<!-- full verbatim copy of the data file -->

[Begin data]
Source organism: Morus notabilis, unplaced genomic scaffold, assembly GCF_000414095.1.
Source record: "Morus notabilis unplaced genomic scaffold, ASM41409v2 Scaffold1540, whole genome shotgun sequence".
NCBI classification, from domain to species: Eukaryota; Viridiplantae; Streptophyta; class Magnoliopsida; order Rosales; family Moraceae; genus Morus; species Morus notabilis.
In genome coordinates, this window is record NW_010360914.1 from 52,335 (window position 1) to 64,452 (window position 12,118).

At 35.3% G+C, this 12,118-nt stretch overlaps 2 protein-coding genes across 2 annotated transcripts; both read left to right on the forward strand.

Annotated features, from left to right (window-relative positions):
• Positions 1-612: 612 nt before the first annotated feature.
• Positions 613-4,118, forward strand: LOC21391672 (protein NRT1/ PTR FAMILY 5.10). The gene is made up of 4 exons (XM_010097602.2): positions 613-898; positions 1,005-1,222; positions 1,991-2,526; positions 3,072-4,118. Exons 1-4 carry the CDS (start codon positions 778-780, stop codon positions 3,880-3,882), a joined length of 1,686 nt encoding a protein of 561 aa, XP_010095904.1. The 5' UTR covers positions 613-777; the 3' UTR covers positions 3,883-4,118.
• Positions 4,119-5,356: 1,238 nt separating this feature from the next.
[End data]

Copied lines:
Source organism: Morus notabilis, unplaced genomic scaffold, assembly GCF_000414095.1.
Source record: "Morus notabilis unplaced genomic scaffold, ASM41409v2 Scaffold1540, whole genome shotgun sequence".
NCBI classification, from domain to species: Eukaryota; Viridiplantae; Streptophyta; class Magnoliopsida; order Rosales; family Moraceae; genus Morus; species Morus notabilis.
In genome coordinates, this window is record NW_010360914.1 from 52,335 (window position 1) to 64,452 (window position 12,118).

At 35.3% G+C, this 12,118-nt stretch overlaps 2 protein-coding genes across 2 annotated transcripts; both read left to right on the forward strand.

Annotated features, from left to right (window-relative positions):
• Positions 1-612: 612 nt before the first annotated feature.
• Positions 613-4,118, forward strand: LOC21391672 (protein NRT1/ PTR FAMILY 5.10). The gene is made up of 4 exons (XM_010097602.2): positions 613-898; positions 1,005-1,222; positions 1,991-2,526; positions 3,072-4,118. Exons 1-4 carry the CDS (start codon positions 778-780, stop codon positions 3,880-3,882), a joined length of 1,686 nt encoding a protein of 561 aa, XP_010095904.1. The 5' UTR covers positions 613-777; the 3' UTR covers positions 3,883-4,118.
• Positions 4,119-5,356: 1,238 nt separating this feature from the next.